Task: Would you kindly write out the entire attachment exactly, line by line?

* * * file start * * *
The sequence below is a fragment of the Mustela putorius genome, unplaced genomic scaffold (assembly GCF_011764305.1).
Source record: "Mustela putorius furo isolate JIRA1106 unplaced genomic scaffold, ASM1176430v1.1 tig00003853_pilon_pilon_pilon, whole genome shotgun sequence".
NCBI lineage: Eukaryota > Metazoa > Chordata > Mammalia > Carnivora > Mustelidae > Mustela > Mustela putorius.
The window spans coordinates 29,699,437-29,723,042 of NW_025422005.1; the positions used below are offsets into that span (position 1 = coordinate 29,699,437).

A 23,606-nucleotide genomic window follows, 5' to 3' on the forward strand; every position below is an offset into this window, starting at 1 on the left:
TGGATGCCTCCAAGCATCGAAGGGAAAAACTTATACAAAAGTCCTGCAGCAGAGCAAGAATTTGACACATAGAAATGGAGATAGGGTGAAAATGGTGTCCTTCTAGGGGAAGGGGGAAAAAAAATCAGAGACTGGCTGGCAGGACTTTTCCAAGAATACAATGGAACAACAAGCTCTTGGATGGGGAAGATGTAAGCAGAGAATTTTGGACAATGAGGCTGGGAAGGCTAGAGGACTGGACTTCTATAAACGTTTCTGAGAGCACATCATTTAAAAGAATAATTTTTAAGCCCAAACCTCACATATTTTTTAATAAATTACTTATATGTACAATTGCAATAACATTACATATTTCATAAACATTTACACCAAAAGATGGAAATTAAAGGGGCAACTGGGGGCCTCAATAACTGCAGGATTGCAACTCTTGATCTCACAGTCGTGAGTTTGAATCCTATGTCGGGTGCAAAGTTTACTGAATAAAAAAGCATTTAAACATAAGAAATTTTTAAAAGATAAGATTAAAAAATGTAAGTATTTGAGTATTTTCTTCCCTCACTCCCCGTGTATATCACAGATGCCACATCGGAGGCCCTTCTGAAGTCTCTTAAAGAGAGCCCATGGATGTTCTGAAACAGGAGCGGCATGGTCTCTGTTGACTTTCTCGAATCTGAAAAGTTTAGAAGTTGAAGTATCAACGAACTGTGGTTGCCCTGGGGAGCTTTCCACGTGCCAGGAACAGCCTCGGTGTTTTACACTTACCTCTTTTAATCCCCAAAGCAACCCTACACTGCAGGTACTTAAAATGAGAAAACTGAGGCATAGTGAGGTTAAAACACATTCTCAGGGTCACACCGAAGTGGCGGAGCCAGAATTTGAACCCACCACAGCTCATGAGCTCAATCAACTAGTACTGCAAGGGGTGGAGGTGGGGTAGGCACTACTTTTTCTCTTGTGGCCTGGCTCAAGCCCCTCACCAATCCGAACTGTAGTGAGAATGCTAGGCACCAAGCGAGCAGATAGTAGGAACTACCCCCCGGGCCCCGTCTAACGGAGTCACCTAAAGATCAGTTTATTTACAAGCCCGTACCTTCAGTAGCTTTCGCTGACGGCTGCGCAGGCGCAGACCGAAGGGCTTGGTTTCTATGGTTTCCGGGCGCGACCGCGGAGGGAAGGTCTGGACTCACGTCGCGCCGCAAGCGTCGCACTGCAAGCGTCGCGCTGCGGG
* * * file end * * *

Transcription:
The sequence below is a fragment of the Mustela putorius genome, unplaced genomic scaffold (assembly GCF_011764305.1).
Source record: "Mustela putorius furo isolate JIRA1106 unplaced genomic scaffold, ASM1176430v1.1 tig00003853_pilon_pilon_pilon, whole genome shotgun sequence".
NCBI lineage: Eukaryota > Metazoa > Chordata > Mammalia > Carnivora > Mustelidae > Mustela > Mustela putorius.
The window spans coordinates 29,699,437-29,723,042 of NW_025422005.1; the positions used below are offsets into that span (position 1 = coordinate 29,699,437).

A 23,606-nucleotide genomic window follows, 5' to 3' on the forward strand; every position below is an offset into this window, starting at 1 on the left:
TGGATGCCTCCAAGCATCGAAGGGAAAAACTTATACAAAAGTCCTGCAGCAGAGCAAGAATTTGACACATAGAAATGGAGATAGGGTGAAAATGGTGTCCTTCTAGGGGAAGGGGGAAAAAAAATCAGAGACTGGCTGGCAGGACTTTTCCAAGAATACAATGGAACAACAAGCTCTTGGATGGGGAAGATGTAAGCAGAGAATTTTGGACAATGAGGCTGGGAAGGCTAGAGGACTGGACTTCTATAAACGTTTCTGAGAGCACATCATTTAAAAGAATAATTTTTAAGCCCAAACCTCACATATTTTTTAATAAATTACTTATATGTACAATTGCAATAACATTACATATTTCATAAACATTTACACCAAAAGATGGAAATTAAAGGGGCAACTGGGGGCCTCAATAACTGCAGGATTGCAACTCTTGATCTCACAGTCGTGAGTTTGAATCCTATGTCGGGTGCAAAGTTTACTGAATAAAAAAGCATTTAAACATAAGAAATTTTTAAAAGATAAGATTAAAAAATGTAAGTATTTGAGTATTTTCTTCCCTCACTCCCCGTGTATATCACAGATGCCACATCGGAGGCCCTTCTGAAGTCTCTTAAAGAGAGCCCATGGATGTTCTGAAACAGGAGCGGCATGGTCTCTGTTGACTTTCTCGAATCTGAAAAGTTTAGAAGTTGAAGTATCAACGAACTGTGGTTGCCCTGGGGAGCTTTCCACGTGCCAGGAACAGCCTCGGTGTTTTACACTTACCTCTTTTAATCCCCAAAGCAACCCTACACTGCAGGTACTTAAAATGAGAAAACTGAGGCATAGTGAGGTTAAAACACATTCTCAGGGTCACACCGAAGTGGCGGAGCCAGAATTTGAACCCACCACAGCTCATGAGCTCAATCAACTAGTACTGCAAGGGGTGGAGGTGGGGTAGGCACTACTTTTTCTCTTGTGGCCTGGCTCAAGCCCCTCACCAATCCGAACTGTAGTGAGAATGCTAGGCACCAAGCGAGCAGATAGTAGGAACTACCCCCCGGGCCCCGTCTAACGGAGTCACCTAAAGATCAGTTTATTTACAAGCCCGTACCTTCAGTAGCTTTCGCTGACGGCTGCGCAGGCGCAGACCGAAGGGCTTGGTTTCTATGGTTTCCGGGCGCGACCGCGGAGGGAAGGTCTGGACTCACGTCGCGCCGCAAGCGTCGCACTGCAAGCGTCGCGCTGCGGG